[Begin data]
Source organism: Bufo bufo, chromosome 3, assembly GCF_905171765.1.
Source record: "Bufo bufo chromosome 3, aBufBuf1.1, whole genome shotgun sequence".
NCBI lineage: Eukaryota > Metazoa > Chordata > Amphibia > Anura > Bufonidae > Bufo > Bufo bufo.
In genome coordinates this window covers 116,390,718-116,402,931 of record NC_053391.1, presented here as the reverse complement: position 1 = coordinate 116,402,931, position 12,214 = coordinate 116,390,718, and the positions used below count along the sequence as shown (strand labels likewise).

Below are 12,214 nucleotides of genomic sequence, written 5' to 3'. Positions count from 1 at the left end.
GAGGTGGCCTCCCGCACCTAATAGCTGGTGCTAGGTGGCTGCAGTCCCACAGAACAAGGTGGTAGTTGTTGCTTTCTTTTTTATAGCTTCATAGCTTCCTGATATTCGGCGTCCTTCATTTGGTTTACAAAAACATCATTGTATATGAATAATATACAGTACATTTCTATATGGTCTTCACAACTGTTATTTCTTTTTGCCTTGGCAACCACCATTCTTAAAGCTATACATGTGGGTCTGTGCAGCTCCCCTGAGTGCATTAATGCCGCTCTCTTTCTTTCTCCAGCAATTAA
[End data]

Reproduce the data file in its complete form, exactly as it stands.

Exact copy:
Source organism: Bufo bufo, chromosome 3, assembly GCF_905171765.1.
Source record: "Bufo bufo chromosome 3, aBufBuf1.1, whole genome shotgun sequence".
NCBI lineage: Eukaryota > Metazoa > Chordata > Amphibia > Anura > Bufonidae > Bufo > Bufo bufo.
In genome coordinates this window covers 116,390,718-116,402,931 of record NC_053391.1, presented here as the reverse complement: position 1 = coordinate 116,402,931, position 12,214 = coordinate 116,390,718, and the positions used below count along the sequence as shown (strand labels likewise).

Below are 12,214 nucleotides of genomic sequence, written 5' to 3'. Positions count from 1 at the left end.
GAGGTGGCCTCCCGCACCTAATAGCTGGTGCTAGGTGGCTGCAGTCCCACAGAACAAGGTGGTAGTTGTTGCTTTCTTTTTTATAGCTTCATAGCTTCCTGATATTCGGCGTCCTTCATTTGGTTTACAAAAACATCATTGTATATGAATAATATACAGTACATTTCTATATGGTCTTCACAACTGTTATTTCTTTTTGCCTTGGCAACCACCATTCTTAAAGCTATACATGTGGGTCTGTGCAGCTCCCCTGAGTGCATTAATGCCGCTCTCTTTCTTTCTCCAGCAATTAA